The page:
United States District Court, D. Arizona
G. CAMPBELL, SENIOR UNITED STATES DISTRICT JUDGE
parties have filed motions in limine (“MIL”) in
advance of the Tinlin bellwether trial. The Court previously
ruled on Plaintiffs' MIL 1. Doc. 17285. This order will
rule on the remaining motions.
MIL 2 - Ms. Tinlin's IVC Size.
diameter of Ms. Tinlin's inferior vena cava
(“IVC”) measured between 28 and 29 mm when she
received her Recovery filter. Plaintiffs seek to preclude
Defendants from using this evidence to show that Dr.
Riebe's decision to implant a Recovery filter constitutes
negligence that was a cause of Ms. Tinlin's injuries.
Doc. 16578 at 1-2. Plaintiffs contend that the evidence is
irrelevant and unfairly prejudicial because Dr. Riebe is not
a defendant in the case and no medical malpractice claim is
asserted against him. Id. at 2-3.
law has “established without a doubt that, when
apportioning negligence, a jury must have the opportunity to
consider the negligence of all parties to the transaction,
whether or not they be parties to the lawsuit and whether or
not they can be liable to the plaintiff or to the other
tortfeasors.” Connar v. W. Shore Equip. of
Milwaukee, Inc., 227 N.W.2d 660, 662 (Wis. 1975);
see Heldt v. Nicholson Mfg. Co., 240 N.W.2d 154, 157
(Wis. 1976) (trial court did not err in including the
plaintiff's employer in the verdict where the record was
replete with evidence of its negligence); Hauboldt v.
Union Carbide Corp., 467 N.W.2d 508, 515 (Wis. 1991)
(“We have held that in an action for negligence, the
jury must be given the opportunity to consider the possible
negligence of all persons, whether parties or not, who might
have contributed to the total negligence.”) (citing
Connar); York v. Nat'l Cont'l Ins.,
463 N.W.2d 364, 367 (Wis. Ct. App. 1990) (“If there is
evidence of conduct that, if believed by the jury, would
constitute negligence on the part of an actor, then that
actor should be included in the special verdict.”). The
fact that Dr. Riebe is not a party to this case and cannot be
found liable does not preclude Defendants from presenting
evidence that he was negligent in selecting a Recovery filter
for Ms. Tinlin and that this was a cause of her injuries.
Tinlin's IVC size also is relevant to the failure to warn
claims. The Recovery's instructions for use
(“IFU”) cautioned that “[i]f the IVC
diameter exceeds 28 mm, the filter must not be inserted into
the IVC.” Doc. 16893-1 at 2. Plaintiff claims that Dr.
Riebe would have read an IFU that contained an adequate
warning and may have changed his decision to use a Recovery
for Ms. Tinlin. See Doc. 16893 at 4. Existing
warnings in the IFU clearly are relevant.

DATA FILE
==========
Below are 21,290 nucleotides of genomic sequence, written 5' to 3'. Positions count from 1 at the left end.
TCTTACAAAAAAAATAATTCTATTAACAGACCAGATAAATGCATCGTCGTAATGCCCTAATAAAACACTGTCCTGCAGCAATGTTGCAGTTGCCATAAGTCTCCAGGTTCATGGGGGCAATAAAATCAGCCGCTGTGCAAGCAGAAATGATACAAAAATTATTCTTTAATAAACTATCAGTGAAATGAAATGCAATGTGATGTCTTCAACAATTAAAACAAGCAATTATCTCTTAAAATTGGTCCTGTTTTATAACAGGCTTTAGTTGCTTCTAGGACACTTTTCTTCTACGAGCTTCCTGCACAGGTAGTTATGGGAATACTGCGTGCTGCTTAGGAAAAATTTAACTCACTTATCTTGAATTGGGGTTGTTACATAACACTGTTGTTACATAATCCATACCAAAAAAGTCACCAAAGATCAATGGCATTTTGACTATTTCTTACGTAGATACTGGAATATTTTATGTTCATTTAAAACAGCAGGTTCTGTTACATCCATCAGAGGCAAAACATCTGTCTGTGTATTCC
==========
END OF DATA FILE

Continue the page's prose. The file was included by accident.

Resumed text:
Tinlin report, Dr. Morris opines that a Recovery filter
should not be placed in an IVC larger than 28 mm because this
can lead to tilt and migration. Doc. 15081-2 at 16-17, ¶
1. He further opines that Dr. Riebe's decision to implant
a Recovery in Ms. Tinlin fell below the standard of care.
Id. Based on Dr. Morris's recent deposition
testimony, Plaintiffs contend that he can only speculate that
the IVC size and Dr. Riebe's decision to implant a
Recovery caused Ms. Tinlin's injuries. Doc. 16748 at 2-3.
has the burden of proof as to her claimed injuries, and her
“medical testimony in meeting such burden cannot be
based on mere possibilities.” Hernke v. N. Ins. Co.
of N.Y., 122 N.W.2d 395, 399 (Wis. 1963). But in
challenging Plaintiff's claim, Defendants are “not
required to confine [themselves] to reasonable medical
probabilities.” Id. Rather, Defendants
“may attempt to weaken the claim of injuries with
medical proof which is couched in terms of
possibilities.” Id.; see Felde v.
Kohnke, 184 N.W.2d 433, 441 (Wis. 1971) (“It is
clear that a contrary opinion to that presented by an
opposing party may be presented in terms of
possibilities[.]”); Roy v. St. Lukes Med.
Ctr., 741 N.W.2d 256, 264 (Wis. Ct. App. 2007)
(explaining that “a defense expert is allowed to
produce evidence of possibilities”).
will claim that the filter's defective design caused her
injuries, and Defendants can respond with Dr. Morris's
testimony that her injuries possibly were caused by placement
of the filter in an IVC that exceeded 28 mm. Plaintiffs will
be free to argue that this is a mere possibility and Dr.
Morris's opinions are nothing more than speculation and
conjecture. See Id. at 3-5. But the fact that Dr.
Morris could not “affirmatively state” the cause
of Ms. Tinlin's injuries is no basis for excluding his
opinions under Wisconsin law. Doc. 16748 at 3; see
Hernke, 122 N.W.2d at 399; Roy, 741 N.W.2d at
264. The motion in limine (Doc. 16578) is
MIL 3 - Unrelated Medical Conditions.
seek to exclude evidence concerning certain medical
conditions that they claim are unrelated to the injuries
caused by the Recovery filter:
• Graves' disease .Surgical
resection of the thyroid gland
• Sjogren's syndrome .Hypertension
.Uterine and rectal prolapse
• Fibromyalgia and rheumatoid arthritis
• Pernicious anemia
16577 at 1-2. Plaintiffs contend that these conditions are
not relevant to any issue in the case and would only mislead
the jury, confuse the issues, and waste time. Id. at
counter that the conditions carry symptoms that overlap with
some of Ms. Tinlin's claimed injuries - future cardiac
complications, shortness of breath, back pain, and a weakened
trachea. Doc. 16938 at 3. Defendants cite various medical
articles purportedly showing the causal connections
(id. at 2-5), but it is not clear that the documents
will be admissible at trial. Nor do Defendants identify any
expert medical testimony they will offer on the issue.
Wisconsin law, however, Defendants may cross-examine
Plaintiffs' experts as to whether it is possible that Ms.
Tinlin's medical conditions are related to her claimed
injuries. See Hernke, 122 N.W.2d at 399. The Court
cannot conclude that Ms. Tinlin's medical conditions are